Correcting the Tech Patent Problem

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Not long ago, InformationWeek VP and editor-in-chief Rob Preston wrote a column about the brokenness of the U.S. patent system. Preston bemoaned patent trolls and noted that patent litigation often affects those far beyond the software and technology industries.


He explained:

Case in point is a suit filed last week by University of California spin-off Eolas Technologies related to its patent for technology, developed 15 years ago, that lets Web browsers "act as platforms for fully interactive embedded applications." ... As my colleague Paul McDougall reported, an Eolas victory "could give the company a claim on virtually every Web site that hosts interactive applications."

That, he said, is not what the patent system is supposed to be about. It's supposed to foster innovation and "stimulate job creation."


Preston isn't alone in his thinking, but apparently his readers were none too happy with his column because last week, he tried again. This time, he offered solutions to the patent system's problems. Many of his solutions started as suggestions from readers, and he wasn't afraid to admit it.


For example:

Adhere to copyright protection, which presents a higher bar for plaintiffs than does patent protection. To succeed with a software copyright action, a plaintiff must establish that the defendant copied the work in question... One online commenter on my column thinks this higher standard makes good sense: "I have spent a few decades in software development and always thought software patents are wrong... If the first person to write a program to update an account balance for a deposit or withdrawal had a patent on it, where would banking be today?"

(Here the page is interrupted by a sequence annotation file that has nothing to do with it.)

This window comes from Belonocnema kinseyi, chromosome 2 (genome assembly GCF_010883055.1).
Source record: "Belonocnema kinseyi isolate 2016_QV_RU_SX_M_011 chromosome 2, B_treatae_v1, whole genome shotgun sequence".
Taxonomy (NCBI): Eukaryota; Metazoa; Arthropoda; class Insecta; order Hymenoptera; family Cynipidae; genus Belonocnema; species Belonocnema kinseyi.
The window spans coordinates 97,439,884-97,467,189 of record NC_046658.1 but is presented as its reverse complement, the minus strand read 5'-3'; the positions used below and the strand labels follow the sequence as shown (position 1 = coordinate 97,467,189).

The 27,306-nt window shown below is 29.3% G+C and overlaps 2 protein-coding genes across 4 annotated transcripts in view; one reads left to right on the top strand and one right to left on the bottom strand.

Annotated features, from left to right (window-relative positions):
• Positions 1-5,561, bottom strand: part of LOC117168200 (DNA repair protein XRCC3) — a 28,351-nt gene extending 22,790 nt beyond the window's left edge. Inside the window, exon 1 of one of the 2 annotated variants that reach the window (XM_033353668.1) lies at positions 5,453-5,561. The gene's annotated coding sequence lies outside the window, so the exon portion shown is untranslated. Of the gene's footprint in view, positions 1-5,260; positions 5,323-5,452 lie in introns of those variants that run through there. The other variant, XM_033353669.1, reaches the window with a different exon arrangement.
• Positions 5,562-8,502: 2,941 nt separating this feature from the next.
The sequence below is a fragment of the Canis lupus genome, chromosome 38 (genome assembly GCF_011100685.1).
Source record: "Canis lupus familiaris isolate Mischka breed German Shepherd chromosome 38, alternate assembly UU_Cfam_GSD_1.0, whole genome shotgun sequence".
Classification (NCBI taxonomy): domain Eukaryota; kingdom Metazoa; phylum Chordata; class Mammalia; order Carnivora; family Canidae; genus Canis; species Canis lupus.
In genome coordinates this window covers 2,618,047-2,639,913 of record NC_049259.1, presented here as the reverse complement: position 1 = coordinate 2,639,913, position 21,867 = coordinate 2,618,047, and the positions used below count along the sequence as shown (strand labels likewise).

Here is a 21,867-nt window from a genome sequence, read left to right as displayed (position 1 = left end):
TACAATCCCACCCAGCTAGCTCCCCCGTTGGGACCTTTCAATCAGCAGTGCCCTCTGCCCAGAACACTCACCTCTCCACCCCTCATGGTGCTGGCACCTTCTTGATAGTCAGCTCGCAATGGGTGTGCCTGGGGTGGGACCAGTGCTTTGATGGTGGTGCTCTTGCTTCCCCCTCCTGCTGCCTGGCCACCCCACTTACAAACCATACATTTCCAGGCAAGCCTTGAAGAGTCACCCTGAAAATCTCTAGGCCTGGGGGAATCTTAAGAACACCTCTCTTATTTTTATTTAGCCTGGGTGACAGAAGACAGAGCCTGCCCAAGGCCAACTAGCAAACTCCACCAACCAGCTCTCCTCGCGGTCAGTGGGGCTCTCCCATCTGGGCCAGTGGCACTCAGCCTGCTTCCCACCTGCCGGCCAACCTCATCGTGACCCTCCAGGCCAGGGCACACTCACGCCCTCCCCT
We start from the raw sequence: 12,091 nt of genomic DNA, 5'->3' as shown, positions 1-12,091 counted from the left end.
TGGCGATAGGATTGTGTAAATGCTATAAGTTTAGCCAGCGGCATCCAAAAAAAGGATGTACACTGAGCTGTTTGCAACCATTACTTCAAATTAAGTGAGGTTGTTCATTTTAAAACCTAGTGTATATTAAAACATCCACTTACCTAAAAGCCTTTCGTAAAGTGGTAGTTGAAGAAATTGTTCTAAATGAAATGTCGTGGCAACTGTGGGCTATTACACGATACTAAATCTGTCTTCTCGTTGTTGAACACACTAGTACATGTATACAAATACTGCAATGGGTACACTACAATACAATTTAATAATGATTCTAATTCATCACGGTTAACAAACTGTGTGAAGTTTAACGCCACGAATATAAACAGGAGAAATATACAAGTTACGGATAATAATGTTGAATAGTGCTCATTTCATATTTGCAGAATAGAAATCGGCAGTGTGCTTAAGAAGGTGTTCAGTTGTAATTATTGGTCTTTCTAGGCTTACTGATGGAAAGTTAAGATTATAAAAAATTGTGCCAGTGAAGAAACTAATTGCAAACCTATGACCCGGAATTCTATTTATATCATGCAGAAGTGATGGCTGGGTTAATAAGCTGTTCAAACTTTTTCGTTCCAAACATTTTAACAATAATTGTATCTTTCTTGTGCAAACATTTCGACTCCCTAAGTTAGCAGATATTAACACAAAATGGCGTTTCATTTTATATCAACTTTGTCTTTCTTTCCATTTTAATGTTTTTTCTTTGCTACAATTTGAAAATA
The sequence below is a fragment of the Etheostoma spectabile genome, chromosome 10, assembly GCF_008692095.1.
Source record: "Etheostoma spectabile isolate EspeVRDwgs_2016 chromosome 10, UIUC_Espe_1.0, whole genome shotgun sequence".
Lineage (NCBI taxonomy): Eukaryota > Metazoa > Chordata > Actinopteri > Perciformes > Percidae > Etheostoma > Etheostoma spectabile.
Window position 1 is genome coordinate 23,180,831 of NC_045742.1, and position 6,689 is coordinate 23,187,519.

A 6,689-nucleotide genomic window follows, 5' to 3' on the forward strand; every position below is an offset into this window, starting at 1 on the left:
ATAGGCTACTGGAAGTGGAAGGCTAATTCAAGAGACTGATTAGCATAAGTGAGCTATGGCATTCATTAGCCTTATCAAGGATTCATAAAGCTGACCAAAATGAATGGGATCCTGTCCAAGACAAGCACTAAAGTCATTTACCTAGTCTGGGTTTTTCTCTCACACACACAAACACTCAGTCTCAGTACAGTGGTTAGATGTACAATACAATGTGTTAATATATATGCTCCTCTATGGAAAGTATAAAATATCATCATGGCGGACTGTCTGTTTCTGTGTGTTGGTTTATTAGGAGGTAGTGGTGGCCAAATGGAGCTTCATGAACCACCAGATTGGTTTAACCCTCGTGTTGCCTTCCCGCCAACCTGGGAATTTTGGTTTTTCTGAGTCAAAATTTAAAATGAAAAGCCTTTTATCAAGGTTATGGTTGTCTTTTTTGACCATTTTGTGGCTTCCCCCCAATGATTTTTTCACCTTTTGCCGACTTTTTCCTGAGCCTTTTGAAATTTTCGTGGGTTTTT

When I talked to technology attorneys early this year regarding the patent system, most agreed that the system as it exists now is broken, but they all differed regarding how it should be fixed. Matthew Schantz, a partner in the Indianapolis-based law firm of Bingham McHale, told me in March that the U.S. Patent and Trademark Office is underfunded and understaffed. That's why the patent process takes so long and is often prohibitively expensive. On the other hand, Bruce Abramson sugggests neither copyright nor patent laws should apply to software, but that Congress should come up with a completely separate set of rights for intellectual property.


Preston also suggested a "middle ground". But the middle ground he has in mind addresses patent enforcement, not a completely separate set of rights. He cites Alan Heimlich, a patent attorney with Peloquin PLLC, for the proposition that patent holders should only be able to enforce patents on inventions they are actively using.


Eventually, I think we do need some kind of substantive patent reform from Congress, but in the meantime, Heimlich's suggestion seems like a good one.